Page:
Michael Prior Flos Movens

MoreArt 2020 was a contactless, COVID-safe way to see an exhibition just not an exhibition that I would recommend to many people.


Lockdown Psychogeography in Coburg

Reports of various psychogeographical walks around my neighbourhood in Coburg. I don’t know how many times I’ve been around these streets during this lockdown or even what day it is. Of course, I saw some fresh street art, some other stuff and cogitated on the conundrums of Coburg’s street design. I don’t know if it is valid psychogeographical if you aren’t drunk or stoned, but I could write a book about what I don’t know.

The streets of Coburg, laid out in the nineteenth and early twentieth centuries, are a grab bag of experiments in suburban road design. Wide nature-strips, no nature strips, broad central road division with a park area dividing a street. There is a single road with the backs of houses on one side and the fronts of houses on another. There is no uniformity to even the width of the streets, one even suddenly narrowing by about half a metre at one point.

Spotted the first COVID-19 street art, a sticker, a virus grenade, I’ve seen. And more of the work of the UBM Crew; the UBM crew includes Luna who alternates between graffiti and street art. (I should write a blog post about the artists who do both street art and graffiti because there are a few; Stanley is another example. I like artists who change style because it shows that they are developing.)

In case anyone was wondering graffiti artists do paint their own fences when they can.  One aspect that is worth mentioning about street art is that it is incredibly satisfying for the amateur part-time participants. Unlike other art forms where amateurs and professionals have different venues, audiences and public awareness, they meet on the street like masked pedestrians. There are many successful, amateur, part-time artists in street art; no doubt more than any other area of visual arts. Perhaps a subject for another post.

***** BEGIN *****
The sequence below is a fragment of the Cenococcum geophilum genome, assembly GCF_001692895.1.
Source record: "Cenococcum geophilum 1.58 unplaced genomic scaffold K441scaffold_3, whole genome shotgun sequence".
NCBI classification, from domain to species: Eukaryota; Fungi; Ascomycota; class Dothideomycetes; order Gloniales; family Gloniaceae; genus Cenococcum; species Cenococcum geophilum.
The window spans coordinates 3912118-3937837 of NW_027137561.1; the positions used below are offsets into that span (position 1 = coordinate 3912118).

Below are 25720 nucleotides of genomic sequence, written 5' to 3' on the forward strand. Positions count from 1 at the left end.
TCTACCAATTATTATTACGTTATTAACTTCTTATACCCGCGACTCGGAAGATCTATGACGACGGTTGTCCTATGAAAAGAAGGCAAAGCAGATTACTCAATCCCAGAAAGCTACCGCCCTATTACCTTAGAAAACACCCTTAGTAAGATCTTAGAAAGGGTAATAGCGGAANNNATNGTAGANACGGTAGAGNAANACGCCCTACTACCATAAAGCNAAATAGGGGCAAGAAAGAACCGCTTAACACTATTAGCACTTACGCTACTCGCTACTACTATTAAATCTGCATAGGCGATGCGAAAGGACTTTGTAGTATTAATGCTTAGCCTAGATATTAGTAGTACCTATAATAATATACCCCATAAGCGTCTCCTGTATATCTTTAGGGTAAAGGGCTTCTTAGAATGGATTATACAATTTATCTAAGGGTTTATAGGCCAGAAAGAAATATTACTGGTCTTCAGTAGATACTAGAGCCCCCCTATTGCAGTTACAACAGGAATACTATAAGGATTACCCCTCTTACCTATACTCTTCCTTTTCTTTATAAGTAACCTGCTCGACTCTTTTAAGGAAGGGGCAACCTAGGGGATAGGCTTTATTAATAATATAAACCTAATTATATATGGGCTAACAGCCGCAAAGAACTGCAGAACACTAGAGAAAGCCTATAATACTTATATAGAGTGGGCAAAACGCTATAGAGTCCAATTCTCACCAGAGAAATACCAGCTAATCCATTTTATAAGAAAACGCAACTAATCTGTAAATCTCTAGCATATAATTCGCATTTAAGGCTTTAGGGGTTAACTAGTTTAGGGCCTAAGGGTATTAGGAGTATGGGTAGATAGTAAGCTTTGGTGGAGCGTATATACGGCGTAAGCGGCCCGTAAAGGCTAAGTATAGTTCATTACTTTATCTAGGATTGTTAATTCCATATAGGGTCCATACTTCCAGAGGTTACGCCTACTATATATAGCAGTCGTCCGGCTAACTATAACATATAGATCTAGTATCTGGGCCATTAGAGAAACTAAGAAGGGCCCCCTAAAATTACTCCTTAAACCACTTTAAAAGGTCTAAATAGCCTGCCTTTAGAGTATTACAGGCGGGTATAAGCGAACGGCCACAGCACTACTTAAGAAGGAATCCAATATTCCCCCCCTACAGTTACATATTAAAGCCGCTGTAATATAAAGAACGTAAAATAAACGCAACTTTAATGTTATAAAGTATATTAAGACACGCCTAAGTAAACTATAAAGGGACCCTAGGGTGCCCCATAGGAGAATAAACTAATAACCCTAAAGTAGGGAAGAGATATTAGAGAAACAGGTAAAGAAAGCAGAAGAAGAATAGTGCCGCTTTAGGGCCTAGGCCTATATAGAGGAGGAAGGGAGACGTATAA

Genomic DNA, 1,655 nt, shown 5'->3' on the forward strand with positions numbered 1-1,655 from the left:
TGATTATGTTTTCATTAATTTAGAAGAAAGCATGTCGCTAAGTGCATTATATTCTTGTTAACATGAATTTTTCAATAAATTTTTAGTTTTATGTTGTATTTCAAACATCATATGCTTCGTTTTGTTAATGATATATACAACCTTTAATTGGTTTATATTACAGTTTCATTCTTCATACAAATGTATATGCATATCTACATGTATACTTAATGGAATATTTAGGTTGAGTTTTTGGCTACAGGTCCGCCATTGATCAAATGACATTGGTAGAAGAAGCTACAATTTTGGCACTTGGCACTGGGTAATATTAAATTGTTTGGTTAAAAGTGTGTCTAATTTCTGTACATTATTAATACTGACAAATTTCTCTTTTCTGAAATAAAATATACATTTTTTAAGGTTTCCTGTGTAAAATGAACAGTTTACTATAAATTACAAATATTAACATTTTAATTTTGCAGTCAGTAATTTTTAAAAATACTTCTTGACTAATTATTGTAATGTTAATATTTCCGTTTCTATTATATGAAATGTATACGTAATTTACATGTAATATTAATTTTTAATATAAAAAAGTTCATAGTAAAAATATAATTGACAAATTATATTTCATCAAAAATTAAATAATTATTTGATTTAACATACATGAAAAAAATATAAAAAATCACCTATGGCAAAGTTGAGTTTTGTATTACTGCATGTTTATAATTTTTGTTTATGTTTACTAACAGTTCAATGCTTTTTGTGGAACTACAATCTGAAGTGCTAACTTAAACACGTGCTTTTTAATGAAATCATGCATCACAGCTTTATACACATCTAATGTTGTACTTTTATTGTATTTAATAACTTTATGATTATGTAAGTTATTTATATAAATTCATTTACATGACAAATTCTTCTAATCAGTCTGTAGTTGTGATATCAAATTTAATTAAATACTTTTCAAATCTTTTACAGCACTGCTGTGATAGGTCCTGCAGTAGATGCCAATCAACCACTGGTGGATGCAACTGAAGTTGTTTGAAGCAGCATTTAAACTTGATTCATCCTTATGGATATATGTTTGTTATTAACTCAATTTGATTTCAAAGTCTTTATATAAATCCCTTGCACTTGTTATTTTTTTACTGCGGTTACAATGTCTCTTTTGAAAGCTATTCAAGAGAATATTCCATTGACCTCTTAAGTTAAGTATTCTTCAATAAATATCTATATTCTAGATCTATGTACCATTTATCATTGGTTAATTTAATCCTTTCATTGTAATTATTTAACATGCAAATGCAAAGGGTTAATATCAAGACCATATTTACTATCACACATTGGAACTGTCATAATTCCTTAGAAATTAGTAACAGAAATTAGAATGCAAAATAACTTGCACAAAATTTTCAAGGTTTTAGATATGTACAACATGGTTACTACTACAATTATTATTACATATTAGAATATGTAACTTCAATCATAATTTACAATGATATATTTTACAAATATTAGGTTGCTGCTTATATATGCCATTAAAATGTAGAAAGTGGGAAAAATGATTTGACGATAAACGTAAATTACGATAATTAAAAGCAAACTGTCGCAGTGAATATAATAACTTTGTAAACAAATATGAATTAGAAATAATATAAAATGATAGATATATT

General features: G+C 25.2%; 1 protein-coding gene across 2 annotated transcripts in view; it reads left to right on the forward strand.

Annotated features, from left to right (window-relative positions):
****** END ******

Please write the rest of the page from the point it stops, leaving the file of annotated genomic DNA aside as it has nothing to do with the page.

I could write a blog post about all ideas I’ve had to write blog posts. You will know that I am getting desperate when I write one about the murals of Coburg. There is this terrible painting of Marilyn Monroe, with her skirt blowing up of course, on the side of some restaurant that I never want to see again.

Aside from street art and graffiti, what else have I seen on the suburban streets of Coburg? A few pleasant front gardens, a strange sculpture and a lot of tasteless, late-capitalist stuff. (Who was that masked man?)


Walls in Brunswick & Coburg

Desperate to see some new art, I have searched the laneways of Brunswick and Coburg for graffiti. These northern inner-city Melbourne suburbs are old enough to have a network of granite paved laneways that make for excellent and discreet locations for painting.

I have this paint-spotting addiction that can’t be satisfied by seeing photos on the internet. I want to do two contradictory things: to get up close to the wall to see the technique and to look around at the whole location.

Often very suburban locations: the sides of garages, parks and garden walls. For, although there still are factories and warehouse in Brunswick and Coburg, they are being demolished to be replaced by high-density housing. I hoped to be able to see more graffiti revealed by demolition. However, I couldn’t many places where I could photograph anything.

There are some fantastic pieces of wildstyle graffiti overflowing with style and energy. A few old-school pieces along with bombs and tags. Love the bomb from Nong, a tag with a nod to old Australian slang for ‘stupid’.

I was intrigued by this wall in suburban Coburg that had a mix of techniques and styles. There was everything from old-school bubble letters to experiments that mix street art techniques, like stencil with aerosol graffiti. It made me think of the new possibilities.